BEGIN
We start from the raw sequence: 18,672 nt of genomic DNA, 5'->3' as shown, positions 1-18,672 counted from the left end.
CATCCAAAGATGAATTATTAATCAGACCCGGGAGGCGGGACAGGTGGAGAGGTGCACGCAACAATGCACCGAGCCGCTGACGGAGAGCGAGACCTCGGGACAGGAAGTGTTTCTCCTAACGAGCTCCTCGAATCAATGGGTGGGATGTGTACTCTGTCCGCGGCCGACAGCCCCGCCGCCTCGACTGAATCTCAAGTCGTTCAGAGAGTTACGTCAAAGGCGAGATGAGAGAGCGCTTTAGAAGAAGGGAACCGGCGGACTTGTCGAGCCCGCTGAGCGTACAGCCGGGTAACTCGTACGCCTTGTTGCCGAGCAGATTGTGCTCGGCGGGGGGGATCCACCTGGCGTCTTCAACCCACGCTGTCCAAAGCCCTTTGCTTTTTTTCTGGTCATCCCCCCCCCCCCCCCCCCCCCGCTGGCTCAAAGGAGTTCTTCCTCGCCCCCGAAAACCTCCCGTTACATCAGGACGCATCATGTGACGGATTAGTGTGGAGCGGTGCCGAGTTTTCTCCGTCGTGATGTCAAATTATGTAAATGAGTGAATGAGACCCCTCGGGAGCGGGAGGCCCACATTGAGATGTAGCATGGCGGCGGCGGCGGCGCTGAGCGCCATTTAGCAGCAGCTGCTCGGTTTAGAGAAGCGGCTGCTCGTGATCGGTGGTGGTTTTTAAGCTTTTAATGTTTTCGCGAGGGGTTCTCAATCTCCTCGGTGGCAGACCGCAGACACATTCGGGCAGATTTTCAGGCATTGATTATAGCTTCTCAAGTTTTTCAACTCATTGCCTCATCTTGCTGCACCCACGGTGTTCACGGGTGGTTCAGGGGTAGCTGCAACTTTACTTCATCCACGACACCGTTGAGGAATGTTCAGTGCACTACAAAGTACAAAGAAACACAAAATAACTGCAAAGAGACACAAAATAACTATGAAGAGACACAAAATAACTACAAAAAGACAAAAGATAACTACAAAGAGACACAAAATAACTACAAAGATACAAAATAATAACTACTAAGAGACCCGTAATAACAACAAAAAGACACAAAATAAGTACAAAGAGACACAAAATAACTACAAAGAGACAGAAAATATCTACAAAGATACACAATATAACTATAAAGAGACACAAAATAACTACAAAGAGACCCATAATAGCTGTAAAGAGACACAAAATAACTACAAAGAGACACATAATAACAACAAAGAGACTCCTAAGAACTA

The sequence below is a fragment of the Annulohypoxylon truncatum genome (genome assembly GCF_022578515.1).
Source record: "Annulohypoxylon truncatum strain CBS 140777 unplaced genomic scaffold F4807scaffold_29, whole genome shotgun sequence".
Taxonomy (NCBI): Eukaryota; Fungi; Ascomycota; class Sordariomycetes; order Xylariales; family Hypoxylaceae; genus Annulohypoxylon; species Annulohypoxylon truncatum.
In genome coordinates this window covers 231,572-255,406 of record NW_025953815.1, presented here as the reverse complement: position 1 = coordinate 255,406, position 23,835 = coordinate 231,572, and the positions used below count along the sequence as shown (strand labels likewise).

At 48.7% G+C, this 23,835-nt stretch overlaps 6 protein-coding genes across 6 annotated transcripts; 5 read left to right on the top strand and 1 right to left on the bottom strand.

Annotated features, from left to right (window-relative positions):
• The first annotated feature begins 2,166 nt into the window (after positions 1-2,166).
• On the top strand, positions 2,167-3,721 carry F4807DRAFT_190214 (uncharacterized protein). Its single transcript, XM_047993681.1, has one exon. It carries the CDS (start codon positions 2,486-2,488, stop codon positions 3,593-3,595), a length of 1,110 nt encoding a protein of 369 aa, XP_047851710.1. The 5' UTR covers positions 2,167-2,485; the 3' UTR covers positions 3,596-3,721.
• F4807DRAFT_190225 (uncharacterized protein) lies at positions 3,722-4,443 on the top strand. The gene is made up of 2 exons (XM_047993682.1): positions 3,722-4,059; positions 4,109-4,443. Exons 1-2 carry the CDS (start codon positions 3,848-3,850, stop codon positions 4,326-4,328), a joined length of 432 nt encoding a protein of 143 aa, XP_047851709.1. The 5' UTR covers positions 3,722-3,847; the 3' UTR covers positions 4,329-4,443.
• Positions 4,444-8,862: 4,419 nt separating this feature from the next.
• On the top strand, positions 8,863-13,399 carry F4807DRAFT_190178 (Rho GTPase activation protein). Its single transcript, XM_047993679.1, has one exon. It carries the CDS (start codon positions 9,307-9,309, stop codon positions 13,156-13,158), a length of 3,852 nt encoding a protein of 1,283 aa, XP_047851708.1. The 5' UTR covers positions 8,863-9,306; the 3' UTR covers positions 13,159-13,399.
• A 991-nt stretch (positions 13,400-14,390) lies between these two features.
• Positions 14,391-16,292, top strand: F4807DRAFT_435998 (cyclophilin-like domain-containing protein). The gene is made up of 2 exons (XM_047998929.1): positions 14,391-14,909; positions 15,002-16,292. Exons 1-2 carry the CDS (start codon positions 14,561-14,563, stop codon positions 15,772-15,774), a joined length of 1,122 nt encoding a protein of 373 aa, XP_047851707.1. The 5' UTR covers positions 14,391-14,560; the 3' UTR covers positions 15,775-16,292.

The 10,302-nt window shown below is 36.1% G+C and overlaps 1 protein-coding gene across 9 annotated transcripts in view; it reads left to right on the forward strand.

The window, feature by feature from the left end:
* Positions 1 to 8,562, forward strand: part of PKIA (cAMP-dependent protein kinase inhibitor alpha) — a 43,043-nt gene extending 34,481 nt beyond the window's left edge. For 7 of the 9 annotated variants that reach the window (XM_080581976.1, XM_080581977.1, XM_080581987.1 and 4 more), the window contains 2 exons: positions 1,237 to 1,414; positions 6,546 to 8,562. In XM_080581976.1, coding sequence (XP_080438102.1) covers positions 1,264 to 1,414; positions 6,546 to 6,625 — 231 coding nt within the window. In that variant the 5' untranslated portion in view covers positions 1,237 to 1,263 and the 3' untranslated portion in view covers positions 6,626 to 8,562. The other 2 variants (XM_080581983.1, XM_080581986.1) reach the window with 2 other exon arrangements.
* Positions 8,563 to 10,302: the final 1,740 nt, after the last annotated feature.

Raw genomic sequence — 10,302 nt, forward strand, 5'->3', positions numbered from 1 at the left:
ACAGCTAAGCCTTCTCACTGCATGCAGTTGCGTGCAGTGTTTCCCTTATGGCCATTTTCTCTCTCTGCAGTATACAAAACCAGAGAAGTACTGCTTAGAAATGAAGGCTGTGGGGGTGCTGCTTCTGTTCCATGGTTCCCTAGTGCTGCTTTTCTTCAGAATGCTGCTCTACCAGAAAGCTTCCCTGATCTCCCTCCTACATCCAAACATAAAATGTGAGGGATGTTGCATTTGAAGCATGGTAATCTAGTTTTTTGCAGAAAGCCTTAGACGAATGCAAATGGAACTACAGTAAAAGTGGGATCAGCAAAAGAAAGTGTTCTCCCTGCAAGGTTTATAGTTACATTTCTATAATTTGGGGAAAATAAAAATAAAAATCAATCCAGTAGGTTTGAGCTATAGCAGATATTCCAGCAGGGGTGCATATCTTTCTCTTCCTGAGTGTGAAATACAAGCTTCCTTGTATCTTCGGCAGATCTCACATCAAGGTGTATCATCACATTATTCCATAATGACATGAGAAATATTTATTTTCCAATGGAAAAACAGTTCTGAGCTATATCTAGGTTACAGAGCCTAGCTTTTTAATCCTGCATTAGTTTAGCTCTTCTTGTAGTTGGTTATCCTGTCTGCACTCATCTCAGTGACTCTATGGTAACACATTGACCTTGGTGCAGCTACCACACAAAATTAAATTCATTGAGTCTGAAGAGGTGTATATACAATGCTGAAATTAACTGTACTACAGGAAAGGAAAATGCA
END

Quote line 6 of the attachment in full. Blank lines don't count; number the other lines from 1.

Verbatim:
In genome coordinates this window covers 231,572-255,406 of record NW_025953815.1, presented here as the reverse complement: position 1 = coordinate 255,406, position 23,835 = coordinate 231,572, and the positions used below count along the sequence as shown (strand labels likewise).